Brittney, to be honest with you, networking is really not my strongest skill. I’m an introvert.

      I think it’s all about balance. You can’t be perfect in every aspect of your business. However, nothing should stop you from practicing in your weak areas.

  4. John Cloutman

    If you had previewed your post, you’d have noticed you misspelled “They” in item number one, so the post read “The Never Preview Their Posts”.
    How ironic, you should practice what you preach. I know, the standard of journalistic excellence has certainly deteriorated over the last couple decades, but it’s writers such as yourself who have lowered the bar for everyone else.

    1. Sherrilynne Starkie

      Harsh John. I guess you’ve never made a typo in your life eh? I wish I could be more like you. I’m totally guilty of the making the odd typo, especially if I lose my reading glasses in the mess on my desk. And, I’ve been making a living as a writer for about 20 years.

      One other standard has deteriorated with the advance of the Internet, good manners.

    2. John Cloutman

      Sherrilynne, you’re right, I was condescending. I’m sorry. I see Ste’ corrected the title.
      Here’s another bug in the article: ” So, the only think I can think of is they’re not previewing their post before they publish.”
      How about “So, the only thing I can think is they’re not previewing their post before they publish.”

      There’s a lot of competition on the internet, and the web isn’t lacking quantity, it’s lacking quality. I come from a generation which had points taken off of a quiz if the answers were misspelled or grammatically incorrect. When I write technical specifications, test procedures or even microcode scripts for testing something, typos can be a major problem. Code won’t run if it’s not spelled correctly. Specifications with typos in them could be misinterpreted and something won’t work, someone could get sued or someone might even get hurt. Usually it’s not that bad but better not to take chances. When you spend as much time as I do writing for a highly sensitive “audience”, perhaps it’s easy to get jaded. The standards on the internet aren’t so strict, however if one wishes to distinguish their content from all the others online, holding themselves to a higher standard for spelling and grammar, proofing twice not once would probably be a help. Like Rule #7, “Always try to keep improving” is nice, but my rule #8 would be “hold yourself to a higher standard than your competitors”.

    3. Sherrilynne Starkie

      Just splitting hairs here John, but you are falling into the Facebook trap of using ‘their’ when you mean ‘his or her’. That is,if one wishes to distinguish his or her content…Because the subject ‘one’ is singular, not plural. But one of the most-visited web platforms in the world can’t get simple grammar correct, is there really hope for the rest of us?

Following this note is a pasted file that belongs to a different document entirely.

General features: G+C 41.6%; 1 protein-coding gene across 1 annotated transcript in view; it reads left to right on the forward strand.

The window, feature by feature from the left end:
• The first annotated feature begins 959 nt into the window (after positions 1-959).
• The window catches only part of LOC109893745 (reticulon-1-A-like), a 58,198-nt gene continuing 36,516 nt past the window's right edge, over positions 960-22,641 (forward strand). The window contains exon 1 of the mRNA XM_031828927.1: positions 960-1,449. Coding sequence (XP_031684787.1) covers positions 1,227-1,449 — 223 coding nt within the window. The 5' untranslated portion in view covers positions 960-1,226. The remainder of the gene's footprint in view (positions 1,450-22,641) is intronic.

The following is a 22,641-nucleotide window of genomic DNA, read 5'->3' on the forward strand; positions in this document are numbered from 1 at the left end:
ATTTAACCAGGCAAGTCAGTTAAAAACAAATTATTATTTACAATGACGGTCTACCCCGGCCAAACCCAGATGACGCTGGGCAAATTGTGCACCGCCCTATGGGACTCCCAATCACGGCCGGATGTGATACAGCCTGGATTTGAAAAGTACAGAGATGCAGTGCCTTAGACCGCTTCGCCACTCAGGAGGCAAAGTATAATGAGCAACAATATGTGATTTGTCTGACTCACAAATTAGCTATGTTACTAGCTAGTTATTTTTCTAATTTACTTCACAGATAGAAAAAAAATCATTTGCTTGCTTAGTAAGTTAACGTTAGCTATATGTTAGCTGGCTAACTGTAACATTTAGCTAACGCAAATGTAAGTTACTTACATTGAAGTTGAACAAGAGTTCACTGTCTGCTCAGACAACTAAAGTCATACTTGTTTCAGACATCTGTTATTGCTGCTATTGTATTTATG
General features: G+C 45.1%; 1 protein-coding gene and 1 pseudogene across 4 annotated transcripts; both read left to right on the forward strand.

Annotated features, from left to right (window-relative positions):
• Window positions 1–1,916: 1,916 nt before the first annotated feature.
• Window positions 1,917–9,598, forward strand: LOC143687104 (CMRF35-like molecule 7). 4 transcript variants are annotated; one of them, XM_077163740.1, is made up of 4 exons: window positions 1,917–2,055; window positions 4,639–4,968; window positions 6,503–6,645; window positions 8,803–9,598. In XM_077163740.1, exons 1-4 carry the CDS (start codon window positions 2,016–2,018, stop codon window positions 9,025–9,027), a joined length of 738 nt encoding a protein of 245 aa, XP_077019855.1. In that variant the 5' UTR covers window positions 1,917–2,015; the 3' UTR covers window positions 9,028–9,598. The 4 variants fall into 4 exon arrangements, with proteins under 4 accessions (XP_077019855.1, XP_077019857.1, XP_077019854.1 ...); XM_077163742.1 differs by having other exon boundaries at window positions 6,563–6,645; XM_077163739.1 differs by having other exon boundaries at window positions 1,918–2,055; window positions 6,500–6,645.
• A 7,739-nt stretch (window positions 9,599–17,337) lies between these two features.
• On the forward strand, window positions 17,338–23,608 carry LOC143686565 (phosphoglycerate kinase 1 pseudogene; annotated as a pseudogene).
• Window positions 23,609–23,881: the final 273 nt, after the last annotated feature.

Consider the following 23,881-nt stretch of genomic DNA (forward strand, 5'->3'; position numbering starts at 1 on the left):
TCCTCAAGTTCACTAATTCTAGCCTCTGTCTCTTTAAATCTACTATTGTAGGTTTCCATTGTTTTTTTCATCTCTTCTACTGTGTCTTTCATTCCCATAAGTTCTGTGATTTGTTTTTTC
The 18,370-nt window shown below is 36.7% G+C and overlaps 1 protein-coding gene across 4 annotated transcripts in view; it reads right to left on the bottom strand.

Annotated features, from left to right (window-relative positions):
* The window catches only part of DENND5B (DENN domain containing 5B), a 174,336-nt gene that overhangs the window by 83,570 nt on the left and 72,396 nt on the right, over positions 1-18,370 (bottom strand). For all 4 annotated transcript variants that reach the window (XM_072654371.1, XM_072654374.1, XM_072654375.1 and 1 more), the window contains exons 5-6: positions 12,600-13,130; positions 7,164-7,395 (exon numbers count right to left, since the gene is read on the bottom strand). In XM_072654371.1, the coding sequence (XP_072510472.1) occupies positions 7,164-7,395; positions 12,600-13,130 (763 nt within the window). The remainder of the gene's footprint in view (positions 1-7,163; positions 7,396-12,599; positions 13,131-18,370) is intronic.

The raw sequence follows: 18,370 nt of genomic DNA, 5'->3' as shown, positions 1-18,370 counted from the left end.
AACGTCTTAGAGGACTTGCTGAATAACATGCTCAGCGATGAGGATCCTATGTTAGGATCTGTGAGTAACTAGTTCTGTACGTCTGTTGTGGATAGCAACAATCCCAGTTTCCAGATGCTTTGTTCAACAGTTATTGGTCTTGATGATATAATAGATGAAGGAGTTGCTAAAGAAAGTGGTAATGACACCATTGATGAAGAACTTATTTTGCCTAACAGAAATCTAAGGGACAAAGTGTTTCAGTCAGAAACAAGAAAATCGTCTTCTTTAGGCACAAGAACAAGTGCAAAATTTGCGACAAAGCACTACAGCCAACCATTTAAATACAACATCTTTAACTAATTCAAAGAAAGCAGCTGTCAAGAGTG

4. Steven

      Thanks a lot for your kind comment Sherrilynne.

      When I see the number of people who posted a comment on this post with the prime intent of pointing out typos, I guess that a lot of people should focus more on the content of the post rather than on the way it’s written.

      My years of reading blogs and working online showed me that a lot of people like to play smarty pants online and point out other people’s mistakes in a very condescending way.

      I suppose they never make any typos themselves, or else they probably wouldn’t be the ones throwing the first stone… or would they?

    5. Steven

      John, thanks a lot for pointing out my typos.

      As a human-being, I happen to make mistakes sometimes (unbelievable, right?) and I must confess that, especially since English is not my native language, I make more than my share of typos.

      I feel very thankful for having readers, as skilled as you in the art of mastering English, who can help me correct my mistakes.

  5. Gene ( White Boy) Molloy

    If the only THINK you can think about is not scanning, obviously you don’t heed your own advice. Why should we?
    Typos are a major offender in my book, so when you start out with one in bullet point one, you lose me.

    1. Steven

      Dear Gene, thanks a lot for your constructive comment.

      May I point you to the grammatical error in your comment?

      “Typos are a major offender in my book” should be “Typos are major offenderS in my book”.

      If you want to be smarty pants, make sure your comment is mint :)

  6. Vicky

    I know for a fact I have to improve but until I am okay with no readers this time. I need to improve my writing to be concise not wordy which is difficult for me. One step at time and I will keep this.

  7. Jeff Davis

    Excellent post and outstanding content, thanks for sharing. I’ve always believed that it’s not how someone says (or writes) something but what they say. This helps me to focus on the message itself.

    Initially this may sound contradictory but has made a lot of sense to me. I am a professional writer and speaker. Yes, as we evolve we certainly care about how we say something, but it always boils down to the content (and most writers and speakers miss this crucial point).

    My point is that after reading your article and all of the comments, I feel compelled to share the following. Your article is so useful and relevant with top-notch content that even if you did make a minor typographical error, it doesn’t matter – and doesn’t take away from your message and content at all.

    For bloggers in general – yes, they definitely need to preview their posts, but if their content is strong like yours a very minor typing error is negligible.

    You did a fantastic job with this article. Tonight I went to a networking event and made extremely useful connections. Cheers.